German daily Frankfurter Rundschau devotes its front page to the 80th anniversary of the Warsaw Ghetto Uprising which will be marked at the Warsaw Ghetto memorial with a ceremony gathering the presidents of Poland, Germany and Israel. In April 1943, several hundred Jews imprisoned in Poland’s Warsaw Ghetto rose up against the German occupiers, in what is considered the largest act of Jewish resistance against the Nazis during World War II.
Colombia pushes coca farmers into legal crops — but it's no clean fix
Convincing coca farmers to plant legal crops is better than spraying poisonous pesticides to wipe out the plants. And yet it turns out these crop substitution programs are problematic, disrupting livelihoods and unintentionally causing violence and deforestation, reports Lucas Marín Llanes in Colombian daily El Espectador.
🇨🇴🚫 Since cocaine was made illegal, various strategies have been implemented to control its supply. One such strategy involves the development of substitute crops for farmers and rural territories that cultivate the coca plant, who essentially rely on an illegal economy. This approach represents a significant improvement over established drug eradication policies, but has its own negative effects.
💸 One recurring argument for substitution is that forced eradication policies affect the revenues of households that depend on the coca economy. But crop substitution does the same. Families get involved with the coca economy because of the potential to earn more money. Previous studies have established that coca farmers tend to have higher living standards compared to other cultivators. Embracing substitution thus inevitably entails taking a profit hit.
💥 A point to consider in public and narcotics policies is the unexpected side-effects of state action. With crop substitution programs, evidence gathered under the Colombian substitution program shows that delays in implementing it, combined with a lack of protective measures for communities, led to an increase in deforestation, violence against community leaders and even inter-ethnic land conflict in some regions.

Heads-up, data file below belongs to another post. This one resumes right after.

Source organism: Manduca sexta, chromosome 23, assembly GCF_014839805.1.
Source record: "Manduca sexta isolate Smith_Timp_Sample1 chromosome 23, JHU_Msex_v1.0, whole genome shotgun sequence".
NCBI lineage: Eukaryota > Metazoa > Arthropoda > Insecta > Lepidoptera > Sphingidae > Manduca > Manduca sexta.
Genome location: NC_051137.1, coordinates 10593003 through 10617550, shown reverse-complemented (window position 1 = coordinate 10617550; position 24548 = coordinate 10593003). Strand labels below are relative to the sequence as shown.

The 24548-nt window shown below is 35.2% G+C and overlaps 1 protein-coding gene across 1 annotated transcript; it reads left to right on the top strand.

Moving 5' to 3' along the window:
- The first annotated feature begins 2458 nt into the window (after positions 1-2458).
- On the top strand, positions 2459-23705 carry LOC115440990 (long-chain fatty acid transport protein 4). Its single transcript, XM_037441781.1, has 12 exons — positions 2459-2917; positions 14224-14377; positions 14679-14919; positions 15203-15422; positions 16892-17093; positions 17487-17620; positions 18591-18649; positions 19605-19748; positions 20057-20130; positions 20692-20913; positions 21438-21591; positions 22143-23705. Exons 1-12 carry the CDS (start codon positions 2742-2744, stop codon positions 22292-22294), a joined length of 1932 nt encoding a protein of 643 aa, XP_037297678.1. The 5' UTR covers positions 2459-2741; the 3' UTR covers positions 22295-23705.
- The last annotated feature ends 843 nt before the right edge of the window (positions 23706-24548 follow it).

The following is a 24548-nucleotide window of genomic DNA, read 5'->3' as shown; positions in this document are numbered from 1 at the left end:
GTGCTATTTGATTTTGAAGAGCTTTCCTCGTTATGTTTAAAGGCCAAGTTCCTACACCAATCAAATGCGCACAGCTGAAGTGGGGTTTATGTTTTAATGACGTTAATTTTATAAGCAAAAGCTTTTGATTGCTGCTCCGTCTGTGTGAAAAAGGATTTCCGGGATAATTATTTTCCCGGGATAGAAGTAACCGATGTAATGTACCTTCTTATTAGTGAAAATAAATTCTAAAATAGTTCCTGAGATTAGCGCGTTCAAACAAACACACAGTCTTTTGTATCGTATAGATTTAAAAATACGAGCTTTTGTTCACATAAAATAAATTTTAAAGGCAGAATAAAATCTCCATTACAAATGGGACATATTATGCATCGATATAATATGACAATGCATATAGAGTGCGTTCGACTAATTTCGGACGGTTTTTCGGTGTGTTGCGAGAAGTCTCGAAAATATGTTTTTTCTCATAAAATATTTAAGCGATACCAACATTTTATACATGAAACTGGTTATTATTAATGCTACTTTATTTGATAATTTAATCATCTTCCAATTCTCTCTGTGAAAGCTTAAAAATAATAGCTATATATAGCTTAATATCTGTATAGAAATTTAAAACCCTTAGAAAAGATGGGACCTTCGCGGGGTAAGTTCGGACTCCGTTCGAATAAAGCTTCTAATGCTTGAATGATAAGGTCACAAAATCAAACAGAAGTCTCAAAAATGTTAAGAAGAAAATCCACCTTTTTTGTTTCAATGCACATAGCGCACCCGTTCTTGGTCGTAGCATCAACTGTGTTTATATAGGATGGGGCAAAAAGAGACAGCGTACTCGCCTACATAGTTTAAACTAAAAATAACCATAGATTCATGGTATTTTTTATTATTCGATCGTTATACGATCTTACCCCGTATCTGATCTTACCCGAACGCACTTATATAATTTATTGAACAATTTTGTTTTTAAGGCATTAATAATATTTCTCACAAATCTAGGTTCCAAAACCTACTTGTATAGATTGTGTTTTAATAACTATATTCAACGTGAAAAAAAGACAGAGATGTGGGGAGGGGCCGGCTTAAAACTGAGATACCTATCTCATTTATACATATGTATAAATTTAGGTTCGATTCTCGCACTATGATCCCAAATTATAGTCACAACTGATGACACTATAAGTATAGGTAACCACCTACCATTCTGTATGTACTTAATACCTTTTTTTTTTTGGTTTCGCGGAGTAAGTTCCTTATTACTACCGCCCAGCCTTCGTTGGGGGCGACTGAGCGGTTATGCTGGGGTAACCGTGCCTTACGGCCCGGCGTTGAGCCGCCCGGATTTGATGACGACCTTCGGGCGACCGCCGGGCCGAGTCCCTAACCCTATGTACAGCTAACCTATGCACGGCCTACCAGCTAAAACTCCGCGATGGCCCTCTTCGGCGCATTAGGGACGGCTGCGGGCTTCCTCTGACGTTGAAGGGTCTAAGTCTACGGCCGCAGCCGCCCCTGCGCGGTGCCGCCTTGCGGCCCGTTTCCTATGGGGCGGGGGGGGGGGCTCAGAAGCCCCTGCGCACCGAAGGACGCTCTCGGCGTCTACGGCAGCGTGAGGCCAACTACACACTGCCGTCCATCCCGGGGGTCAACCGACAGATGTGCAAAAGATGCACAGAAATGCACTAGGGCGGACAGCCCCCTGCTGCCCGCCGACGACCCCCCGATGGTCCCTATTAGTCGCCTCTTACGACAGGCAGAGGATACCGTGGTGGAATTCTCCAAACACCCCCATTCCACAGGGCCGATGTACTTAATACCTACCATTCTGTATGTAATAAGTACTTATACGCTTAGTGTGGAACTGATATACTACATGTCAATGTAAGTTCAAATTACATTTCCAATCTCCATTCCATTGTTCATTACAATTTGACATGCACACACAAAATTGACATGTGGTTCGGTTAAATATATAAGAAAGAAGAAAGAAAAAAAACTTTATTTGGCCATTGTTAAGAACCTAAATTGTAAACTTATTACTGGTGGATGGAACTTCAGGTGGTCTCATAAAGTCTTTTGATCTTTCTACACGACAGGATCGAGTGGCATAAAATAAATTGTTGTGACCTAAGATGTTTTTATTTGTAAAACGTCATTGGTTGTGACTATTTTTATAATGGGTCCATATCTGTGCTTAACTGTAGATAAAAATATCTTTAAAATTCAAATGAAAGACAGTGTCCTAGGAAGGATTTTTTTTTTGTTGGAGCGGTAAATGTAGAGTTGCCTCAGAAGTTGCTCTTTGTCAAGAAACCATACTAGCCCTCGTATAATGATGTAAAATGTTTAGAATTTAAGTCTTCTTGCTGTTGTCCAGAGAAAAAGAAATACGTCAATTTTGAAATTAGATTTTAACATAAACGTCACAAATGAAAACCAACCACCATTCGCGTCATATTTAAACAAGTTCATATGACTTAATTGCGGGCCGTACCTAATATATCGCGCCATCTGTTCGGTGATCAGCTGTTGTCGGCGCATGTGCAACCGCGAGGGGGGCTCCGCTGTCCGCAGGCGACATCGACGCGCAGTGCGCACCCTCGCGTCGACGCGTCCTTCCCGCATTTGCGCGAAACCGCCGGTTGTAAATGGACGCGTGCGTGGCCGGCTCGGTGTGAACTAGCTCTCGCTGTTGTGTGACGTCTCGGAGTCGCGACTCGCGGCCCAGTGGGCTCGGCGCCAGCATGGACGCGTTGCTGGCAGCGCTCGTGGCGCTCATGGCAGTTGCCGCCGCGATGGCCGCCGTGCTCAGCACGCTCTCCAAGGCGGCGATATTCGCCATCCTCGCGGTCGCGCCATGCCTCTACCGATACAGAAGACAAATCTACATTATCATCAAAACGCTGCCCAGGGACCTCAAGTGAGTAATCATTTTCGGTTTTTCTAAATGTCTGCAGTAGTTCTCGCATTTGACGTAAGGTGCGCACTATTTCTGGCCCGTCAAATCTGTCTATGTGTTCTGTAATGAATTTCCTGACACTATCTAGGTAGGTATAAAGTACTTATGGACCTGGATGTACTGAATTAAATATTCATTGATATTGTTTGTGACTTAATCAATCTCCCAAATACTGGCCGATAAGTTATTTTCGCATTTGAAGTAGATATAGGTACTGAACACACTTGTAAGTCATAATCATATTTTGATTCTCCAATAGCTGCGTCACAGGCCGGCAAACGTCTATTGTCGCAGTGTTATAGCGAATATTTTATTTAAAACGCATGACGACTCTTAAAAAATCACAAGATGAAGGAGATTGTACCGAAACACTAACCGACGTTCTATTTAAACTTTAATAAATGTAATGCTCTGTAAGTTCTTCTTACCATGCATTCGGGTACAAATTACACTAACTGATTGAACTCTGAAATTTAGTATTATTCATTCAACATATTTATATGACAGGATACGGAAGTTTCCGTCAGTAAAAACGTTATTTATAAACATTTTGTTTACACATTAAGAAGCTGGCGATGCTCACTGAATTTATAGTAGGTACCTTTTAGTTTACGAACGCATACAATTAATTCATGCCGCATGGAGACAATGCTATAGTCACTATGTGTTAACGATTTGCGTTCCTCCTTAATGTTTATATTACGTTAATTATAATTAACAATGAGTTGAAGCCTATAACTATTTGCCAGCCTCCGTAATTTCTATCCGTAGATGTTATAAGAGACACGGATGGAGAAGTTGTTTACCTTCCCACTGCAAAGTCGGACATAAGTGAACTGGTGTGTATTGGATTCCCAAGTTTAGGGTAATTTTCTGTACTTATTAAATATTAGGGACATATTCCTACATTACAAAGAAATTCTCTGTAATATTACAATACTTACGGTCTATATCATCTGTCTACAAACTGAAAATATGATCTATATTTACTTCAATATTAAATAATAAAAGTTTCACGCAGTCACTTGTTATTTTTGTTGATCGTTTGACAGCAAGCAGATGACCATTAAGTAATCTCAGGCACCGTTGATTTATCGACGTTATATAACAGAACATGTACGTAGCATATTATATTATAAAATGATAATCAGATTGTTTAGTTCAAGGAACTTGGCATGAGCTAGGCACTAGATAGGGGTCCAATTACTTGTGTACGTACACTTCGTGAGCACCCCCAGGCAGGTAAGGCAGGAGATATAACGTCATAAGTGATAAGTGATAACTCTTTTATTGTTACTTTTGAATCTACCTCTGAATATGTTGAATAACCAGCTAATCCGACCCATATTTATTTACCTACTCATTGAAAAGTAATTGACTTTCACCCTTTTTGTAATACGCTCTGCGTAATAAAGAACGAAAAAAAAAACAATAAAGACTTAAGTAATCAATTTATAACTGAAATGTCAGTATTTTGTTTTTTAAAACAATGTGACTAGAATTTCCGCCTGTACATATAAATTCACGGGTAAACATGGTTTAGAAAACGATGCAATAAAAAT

➡️ Read more on Worldcrunch.com
➡️ Watch the video: THIS HAPPENED
#️⃣ BY THE NUMBERS
The remains of a 67-million-year-old colossal Tyrannosaurus rex were sold at an auction for 5.5 million Swiss Francs ($6.17 million) to an undisclosed buyer in Zurich, Switzerland. The auction marked the first time in Europe and the third time worldwide that a complete T-Rex skeleton has gone under the hammer.
“As we entered Soledar and Bakhmut, we got the order to kill anyone: men, women, children, the elderly.”
— Azamat Uldarov and Alexey Savichev, two former convicts who claim to have served as commanders for Russia’s Wagner mercenary group, have given an interview to activist website Gulagu.net, confessing to the murder of hundreds of civilians, Euronews reports. Uldarov recounted receiving kill orders in the Ukrainian cities of Soledar and Bakhmut directly from the owner of the paramilitary group Yevgeny Prigozhin.
• How Many Dead Bodies? Myanmar Military Stops At Nothing To Squash Resistance — THE CONVERSATION
• Foreign Cash, Women Founders: How African Tech Is Bouncing Back, Post-COVID — FINANCIAL AFRIK
✍️ Newsletter by Emma Albright, Inès Mermat, Anne-Sophie Goninet and Bertrand Hauger
Let us know what’s happening in your corner of the world!